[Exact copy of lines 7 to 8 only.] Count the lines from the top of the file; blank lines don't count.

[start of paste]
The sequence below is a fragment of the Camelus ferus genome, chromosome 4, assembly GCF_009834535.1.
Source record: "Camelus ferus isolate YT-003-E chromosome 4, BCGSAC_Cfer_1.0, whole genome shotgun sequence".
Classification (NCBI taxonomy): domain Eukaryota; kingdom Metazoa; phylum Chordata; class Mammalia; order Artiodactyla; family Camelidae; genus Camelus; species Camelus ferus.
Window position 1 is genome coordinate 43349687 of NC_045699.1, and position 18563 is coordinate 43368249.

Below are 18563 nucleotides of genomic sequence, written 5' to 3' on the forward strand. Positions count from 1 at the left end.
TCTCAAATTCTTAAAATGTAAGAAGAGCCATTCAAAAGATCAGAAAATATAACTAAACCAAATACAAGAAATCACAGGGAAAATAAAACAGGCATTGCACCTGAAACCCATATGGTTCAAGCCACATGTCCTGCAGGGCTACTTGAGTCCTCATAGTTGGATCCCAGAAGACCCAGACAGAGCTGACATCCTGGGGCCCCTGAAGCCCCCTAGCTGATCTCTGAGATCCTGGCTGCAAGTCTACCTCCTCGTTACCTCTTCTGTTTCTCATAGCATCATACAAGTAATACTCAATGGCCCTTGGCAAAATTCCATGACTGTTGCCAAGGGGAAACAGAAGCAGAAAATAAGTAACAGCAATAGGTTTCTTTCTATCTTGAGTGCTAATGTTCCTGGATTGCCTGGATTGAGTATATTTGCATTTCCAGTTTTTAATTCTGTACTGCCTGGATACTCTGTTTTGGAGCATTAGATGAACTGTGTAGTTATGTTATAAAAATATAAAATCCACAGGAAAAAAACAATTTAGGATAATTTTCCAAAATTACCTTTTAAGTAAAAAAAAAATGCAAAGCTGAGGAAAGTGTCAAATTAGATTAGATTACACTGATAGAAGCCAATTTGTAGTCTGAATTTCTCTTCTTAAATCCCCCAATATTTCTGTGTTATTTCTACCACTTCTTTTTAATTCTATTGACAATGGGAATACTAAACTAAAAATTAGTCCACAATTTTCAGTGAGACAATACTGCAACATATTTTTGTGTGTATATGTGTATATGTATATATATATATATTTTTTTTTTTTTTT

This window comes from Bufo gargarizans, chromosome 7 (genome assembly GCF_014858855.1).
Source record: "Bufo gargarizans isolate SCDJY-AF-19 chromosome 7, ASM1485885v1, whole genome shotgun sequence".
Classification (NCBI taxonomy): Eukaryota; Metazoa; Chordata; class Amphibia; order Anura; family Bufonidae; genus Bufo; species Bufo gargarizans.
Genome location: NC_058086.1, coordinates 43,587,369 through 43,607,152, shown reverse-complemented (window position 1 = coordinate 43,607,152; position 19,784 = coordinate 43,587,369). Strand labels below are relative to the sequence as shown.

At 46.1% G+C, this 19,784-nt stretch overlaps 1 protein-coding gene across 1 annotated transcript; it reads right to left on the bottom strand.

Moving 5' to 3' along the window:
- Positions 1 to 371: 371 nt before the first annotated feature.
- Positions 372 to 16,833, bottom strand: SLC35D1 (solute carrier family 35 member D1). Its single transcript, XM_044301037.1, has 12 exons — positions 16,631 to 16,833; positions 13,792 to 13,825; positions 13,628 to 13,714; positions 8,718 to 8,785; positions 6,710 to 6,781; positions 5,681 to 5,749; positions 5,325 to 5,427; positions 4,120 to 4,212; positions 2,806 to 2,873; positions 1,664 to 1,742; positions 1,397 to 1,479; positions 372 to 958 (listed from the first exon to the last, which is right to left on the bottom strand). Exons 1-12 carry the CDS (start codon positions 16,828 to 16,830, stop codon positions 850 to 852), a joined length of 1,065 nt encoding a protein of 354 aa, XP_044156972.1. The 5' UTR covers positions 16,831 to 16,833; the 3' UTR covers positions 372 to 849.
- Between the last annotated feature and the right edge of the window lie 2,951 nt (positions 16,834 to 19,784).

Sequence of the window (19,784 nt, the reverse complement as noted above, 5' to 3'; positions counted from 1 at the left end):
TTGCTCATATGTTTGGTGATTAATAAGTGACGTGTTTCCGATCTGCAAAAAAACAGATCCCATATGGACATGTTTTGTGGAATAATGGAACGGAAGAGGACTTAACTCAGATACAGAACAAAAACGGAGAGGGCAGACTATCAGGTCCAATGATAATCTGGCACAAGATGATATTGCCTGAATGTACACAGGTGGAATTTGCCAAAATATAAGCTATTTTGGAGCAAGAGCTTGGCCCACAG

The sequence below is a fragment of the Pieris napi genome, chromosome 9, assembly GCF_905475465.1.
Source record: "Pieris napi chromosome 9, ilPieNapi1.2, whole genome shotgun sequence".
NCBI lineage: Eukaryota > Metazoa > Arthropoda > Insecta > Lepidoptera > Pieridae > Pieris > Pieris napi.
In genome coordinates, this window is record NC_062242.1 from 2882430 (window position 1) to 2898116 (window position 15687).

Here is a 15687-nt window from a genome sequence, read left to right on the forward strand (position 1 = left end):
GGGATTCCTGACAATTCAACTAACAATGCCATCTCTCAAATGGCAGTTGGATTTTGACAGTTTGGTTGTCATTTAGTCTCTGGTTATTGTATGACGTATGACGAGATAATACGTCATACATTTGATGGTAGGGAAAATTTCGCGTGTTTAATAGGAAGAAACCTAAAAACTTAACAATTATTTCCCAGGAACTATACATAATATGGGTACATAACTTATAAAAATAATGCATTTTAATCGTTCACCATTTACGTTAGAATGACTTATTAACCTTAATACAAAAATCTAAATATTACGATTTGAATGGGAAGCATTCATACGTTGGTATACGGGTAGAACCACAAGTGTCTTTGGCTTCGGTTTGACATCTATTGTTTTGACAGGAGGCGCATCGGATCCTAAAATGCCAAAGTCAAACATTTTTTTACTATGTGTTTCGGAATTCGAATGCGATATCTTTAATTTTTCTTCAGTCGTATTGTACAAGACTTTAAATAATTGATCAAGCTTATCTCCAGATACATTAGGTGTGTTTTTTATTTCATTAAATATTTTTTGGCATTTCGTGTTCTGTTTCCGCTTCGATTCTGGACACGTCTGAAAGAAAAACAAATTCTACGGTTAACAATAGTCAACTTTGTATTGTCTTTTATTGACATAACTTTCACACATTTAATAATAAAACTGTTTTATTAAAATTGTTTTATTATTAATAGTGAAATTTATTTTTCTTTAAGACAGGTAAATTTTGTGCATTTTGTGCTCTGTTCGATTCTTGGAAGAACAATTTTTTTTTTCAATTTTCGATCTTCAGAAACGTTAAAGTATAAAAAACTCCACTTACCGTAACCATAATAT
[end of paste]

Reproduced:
This window comes from Bufo gargarizans, chromosome 7 (genome assembly GCF_014858855.1).
Source record: "Bufo gargarizans isolate SCDJY-AF-19 chromosome 7, ASM1485885v1, whole genome shotgun sequence".